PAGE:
What's Iran Up To With Recent Rocket Launch Attempt?
SCOTT SIMON, HOST:
Earlier this week, Iran attempted to launch a rocket carrying a satellite into space. The Trump administration says their goal is really to develop long-range weapons. NPR's Geoff Brumfiel looks into what Iran is up to.
GEOFF BRUMFIEL, BYLINE: The rocket launched before dawn.
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UNIDENTIFIED PERSON: (Foreign language spoken).
BRUMFIEL: That was video of the liftoff posted to an Iranian government Instagram feed. Iran later said it failed. The satellite it was carrying, built by an Iranian university and designed to monitor things like trees and farmland, was lost. But that did not stop President Trump from making a pointed accusation about the launch.
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PRESIDENT DONALD TRUMP: The Iranian regime tested a space launch vehicle, which failed, that will provide Iran with critical information - if it didn't fail - that they could use to pursue intercontinental ballistic missile capability.
BRUMFIEL: Trump says the rocket launch was really about building a better missile, one that could hit the United States. So Iran claims its rockets are for scientific research. The Trump administration says it's all a cover for weapons. Is there any way to tell who's right?
Markus Schiller is the founder of ST Analytics, an independent consultancy in Germany. He's spent a lot of time looking at Iran's space program, and he says there are links to the military. For example, the engines Iran uses on its space rockets have a military origin.
MARKUS SCHILLER: It's actually a missile engine.
BRUMFIEL: But Schiller says it's not a very good missile engine. It's an old design from the Soviet Union, picked up by the North Koreans and later transferred to Iran. It's clunky and inefficient. To get even a small payload into space requires the rocket to be huge. It takes weeks to set up.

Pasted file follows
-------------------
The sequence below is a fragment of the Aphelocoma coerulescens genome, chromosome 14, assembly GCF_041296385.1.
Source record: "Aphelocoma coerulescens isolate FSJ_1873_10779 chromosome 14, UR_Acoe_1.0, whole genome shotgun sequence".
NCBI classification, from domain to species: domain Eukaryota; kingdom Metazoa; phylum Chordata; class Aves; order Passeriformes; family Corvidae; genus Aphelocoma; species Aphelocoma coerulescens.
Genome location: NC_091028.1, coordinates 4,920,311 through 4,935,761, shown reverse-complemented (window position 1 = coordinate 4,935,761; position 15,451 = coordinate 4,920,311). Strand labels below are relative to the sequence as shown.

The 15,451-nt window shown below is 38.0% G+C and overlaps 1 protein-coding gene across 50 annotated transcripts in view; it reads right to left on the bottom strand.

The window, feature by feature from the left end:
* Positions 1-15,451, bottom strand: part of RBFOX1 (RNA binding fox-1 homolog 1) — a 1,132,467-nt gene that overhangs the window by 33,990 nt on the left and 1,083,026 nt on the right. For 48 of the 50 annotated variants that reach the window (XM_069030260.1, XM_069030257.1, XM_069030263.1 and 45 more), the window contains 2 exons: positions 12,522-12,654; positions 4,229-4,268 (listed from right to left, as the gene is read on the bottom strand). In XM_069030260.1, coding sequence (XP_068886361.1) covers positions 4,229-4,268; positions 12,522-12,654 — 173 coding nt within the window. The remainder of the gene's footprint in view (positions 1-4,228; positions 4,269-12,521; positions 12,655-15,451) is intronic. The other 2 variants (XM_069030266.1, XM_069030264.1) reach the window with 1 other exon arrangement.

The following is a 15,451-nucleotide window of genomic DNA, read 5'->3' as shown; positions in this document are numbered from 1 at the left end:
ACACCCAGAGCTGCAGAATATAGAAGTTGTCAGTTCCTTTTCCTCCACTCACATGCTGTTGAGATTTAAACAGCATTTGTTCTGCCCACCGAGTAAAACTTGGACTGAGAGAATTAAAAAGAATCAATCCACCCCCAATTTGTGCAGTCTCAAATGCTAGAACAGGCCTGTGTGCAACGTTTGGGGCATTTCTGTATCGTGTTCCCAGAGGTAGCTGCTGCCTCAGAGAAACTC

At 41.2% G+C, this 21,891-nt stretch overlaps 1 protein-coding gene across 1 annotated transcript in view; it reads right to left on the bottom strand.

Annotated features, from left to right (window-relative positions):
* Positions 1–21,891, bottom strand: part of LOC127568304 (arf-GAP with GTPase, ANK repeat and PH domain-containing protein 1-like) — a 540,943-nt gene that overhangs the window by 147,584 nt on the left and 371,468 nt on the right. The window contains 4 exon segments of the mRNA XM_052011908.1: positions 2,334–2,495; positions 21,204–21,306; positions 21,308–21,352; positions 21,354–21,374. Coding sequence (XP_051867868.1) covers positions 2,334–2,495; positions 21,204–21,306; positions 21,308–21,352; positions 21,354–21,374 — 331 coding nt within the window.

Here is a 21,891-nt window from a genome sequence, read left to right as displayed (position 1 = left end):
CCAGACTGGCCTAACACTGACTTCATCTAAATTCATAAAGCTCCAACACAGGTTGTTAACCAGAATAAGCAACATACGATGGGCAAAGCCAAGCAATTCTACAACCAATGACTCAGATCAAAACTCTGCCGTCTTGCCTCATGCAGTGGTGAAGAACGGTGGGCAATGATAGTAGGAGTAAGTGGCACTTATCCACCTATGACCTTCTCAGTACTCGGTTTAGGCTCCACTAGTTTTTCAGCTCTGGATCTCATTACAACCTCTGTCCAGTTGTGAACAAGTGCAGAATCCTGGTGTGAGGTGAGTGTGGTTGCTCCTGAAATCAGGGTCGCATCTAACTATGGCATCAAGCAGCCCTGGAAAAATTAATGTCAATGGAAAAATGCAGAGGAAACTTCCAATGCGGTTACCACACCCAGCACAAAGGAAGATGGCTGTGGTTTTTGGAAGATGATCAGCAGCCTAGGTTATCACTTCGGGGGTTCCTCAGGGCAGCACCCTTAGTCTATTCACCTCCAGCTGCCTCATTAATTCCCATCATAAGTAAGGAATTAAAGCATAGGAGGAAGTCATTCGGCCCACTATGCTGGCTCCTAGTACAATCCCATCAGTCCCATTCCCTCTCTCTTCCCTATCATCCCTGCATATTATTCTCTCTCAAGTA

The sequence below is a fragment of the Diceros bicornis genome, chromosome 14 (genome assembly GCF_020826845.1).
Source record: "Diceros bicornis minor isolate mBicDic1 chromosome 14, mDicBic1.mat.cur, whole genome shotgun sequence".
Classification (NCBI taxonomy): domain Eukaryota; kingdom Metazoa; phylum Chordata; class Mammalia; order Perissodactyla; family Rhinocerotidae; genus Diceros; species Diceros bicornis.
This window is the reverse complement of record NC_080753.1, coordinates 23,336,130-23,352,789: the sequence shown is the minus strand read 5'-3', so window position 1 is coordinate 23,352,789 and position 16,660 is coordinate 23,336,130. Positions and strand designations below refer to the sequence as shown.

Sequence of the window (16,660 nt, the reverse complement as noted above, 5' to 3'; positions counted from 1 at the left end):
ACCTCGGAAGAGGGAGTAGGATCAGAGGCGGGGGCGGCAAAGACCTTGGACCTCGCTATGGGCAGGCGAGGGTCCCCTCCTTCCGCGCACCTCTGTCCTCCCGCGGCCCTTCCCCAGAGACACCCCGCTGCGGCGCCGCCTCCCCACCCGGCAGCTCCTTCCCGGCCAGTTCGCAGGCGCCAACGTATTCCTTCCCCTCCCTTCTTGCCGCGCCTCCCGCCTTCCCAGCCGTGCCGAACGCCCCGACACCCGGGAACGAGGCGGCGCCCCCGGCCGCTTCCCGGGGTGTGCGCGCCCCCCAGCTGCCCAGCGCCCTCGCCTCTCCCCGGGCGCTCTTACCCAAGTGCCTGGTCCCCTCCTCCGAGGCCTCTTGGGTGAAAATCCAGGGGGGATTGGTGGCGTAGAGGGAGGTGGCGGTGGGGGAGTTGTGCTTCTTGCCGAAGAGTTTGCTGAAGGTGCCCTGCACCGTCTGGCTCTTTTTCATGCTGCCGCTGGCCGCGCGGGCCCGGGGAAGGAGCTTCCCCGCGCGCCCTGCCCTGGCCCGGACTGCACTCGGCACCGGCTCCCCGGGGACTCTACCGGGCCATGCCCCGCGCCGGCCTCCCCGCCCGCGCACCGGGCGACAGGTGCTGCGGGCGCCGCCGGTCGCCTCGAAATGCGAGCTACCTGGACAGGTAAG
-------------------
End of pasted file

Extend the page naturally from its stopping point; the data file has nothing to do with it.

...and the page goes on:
Also, Schiller says, based on photos, Iran's space rocket can't work as a missile. The second stage is just too small. To him, the launch looks nonthreatening.
SCHILLER: Iran always claims that they don't want to build an ICBM, but they want to pursue a space program. And that's what I'm seeing right now.
BRUMFIEL: But a peaceful space program could still be a step towards developing long-range missiles, right? Well, not necessarily.
MICHAEL ELLEMAN: If you look at the history of missile development worldwide, space launch activity has never been decisive.
BRUMFIEL: Michael Elleman is a physicist at the International Institute for Strategic Studies. In fact, he says, in every case he can think of, it's gone the other way around. Nations don't turn their rockets into missiles; they turn old missiles into rockets. So the technologies are linked, but it's not a straight line. And Elleman questions whether the space program should be the focus.
ELLEMAN: I think we're spending a lot of political capital complaining about something that is not a direct threat or risk to the United States or the international community.
BRUMFIEL: Instead, he says the U.S. should keep the emphasis on much-shorter-range Iranian missiles. Those missiles are used by proxy groups, like rebels in Yemen, to threaten U.S. allies in the region. Geoff Brumfiel, NPR News, Washington.
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